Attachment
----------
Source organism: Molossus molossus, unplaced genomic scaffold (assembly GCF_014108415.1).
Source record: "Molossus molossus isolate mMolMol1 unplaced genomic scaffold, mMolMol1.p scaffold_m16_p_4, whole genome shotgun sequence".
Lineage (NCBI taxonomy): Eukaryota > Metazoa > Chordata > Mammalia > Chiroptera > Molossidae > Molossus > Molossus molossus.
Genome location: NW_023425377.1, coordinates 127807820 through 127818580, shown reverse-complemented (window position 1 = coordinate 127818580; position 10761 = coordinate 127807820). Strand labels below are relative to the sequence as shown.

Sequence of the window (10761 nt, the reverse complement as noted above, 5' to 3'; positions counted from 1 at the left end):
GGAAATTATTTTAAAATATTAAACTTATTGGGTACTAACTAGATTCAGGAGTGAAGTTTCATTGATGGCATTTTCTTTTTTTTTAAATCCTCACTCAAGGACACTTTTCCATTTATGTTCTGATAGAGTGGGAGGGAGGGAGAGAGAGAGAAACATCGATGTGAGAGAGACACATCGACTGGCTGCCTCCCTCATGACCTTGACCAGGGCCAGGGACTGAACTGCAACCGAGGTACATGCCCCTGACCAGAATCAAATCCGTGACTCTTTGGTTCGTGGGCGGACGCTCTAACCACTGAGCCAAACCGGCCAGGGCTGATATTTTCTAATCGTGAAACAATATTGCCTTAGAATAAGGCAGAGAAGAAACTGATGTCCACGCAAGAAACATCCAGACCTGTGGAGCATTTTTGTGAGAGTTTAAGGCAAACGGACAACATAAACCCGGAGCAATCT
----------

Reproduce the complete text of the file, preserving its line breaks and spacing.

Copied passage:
Source organism: Molossus molossus, unplaced genomic scaffold (assembly GCF_014108415.1).
Source record: "Molossus molossus isolate mMolMol1 unplaced genomic scaffold, mMolMol1.p scaffold_m16_p_4, whole genome shotgun sequence".
Lineage (NCBI taxonomy): Eukaryota > Metazoa > Chordata > Mammalia > Chiroptera > Molossidae > Molossus > Molossus molossus.
Genome location: NW_023425377.1, coordinates 127807820 through 127818580, shown reverse-complemented (window position 1 = coordinate 127818580; position 10761 = coordinate 127807820). Strand labels below are relative to the sequence as shown.

Sequence of the window (10761 nt, the reverse complement as noted above, 5' to 3'; positions counted from 1 at the left end):
GGAAATTATTTTAAAATATTAAACTTATTGGGTACTAACTAGATTCAGGAGTGAAGTTTCATTGATGGCATTTTCTTTTTTTTTAAATCCTCACTCAAGGACACTTTTCCATTTATGTTCTGATAGAGTGGGAGGGAGGGAGAGAGAGAGAAACATCGATGTGAGAGAGACACATCGACTGGCTGCCTCCCTCATGACCTTGACCAGGGCCAGGGACTGAACTGCAACCGAGGTACATGCCCCTGACCAGAATCAAATCCGTGACTCTTTGGTTCGTGGGCGGACGCTCTAACCACTGAGCCAAACCGGCCAGGGCTGATATTTTCTAATCGTGAAACAATATTGCCTTAGAATAAGGCAGAGAAGAAACTGATGTCCACGCAAGAAACATCCAGACCTGTGGAGCATTTTTGTGAGAGTTTAAGGCAAACGGACAACATAAACCCGGAGCAATCT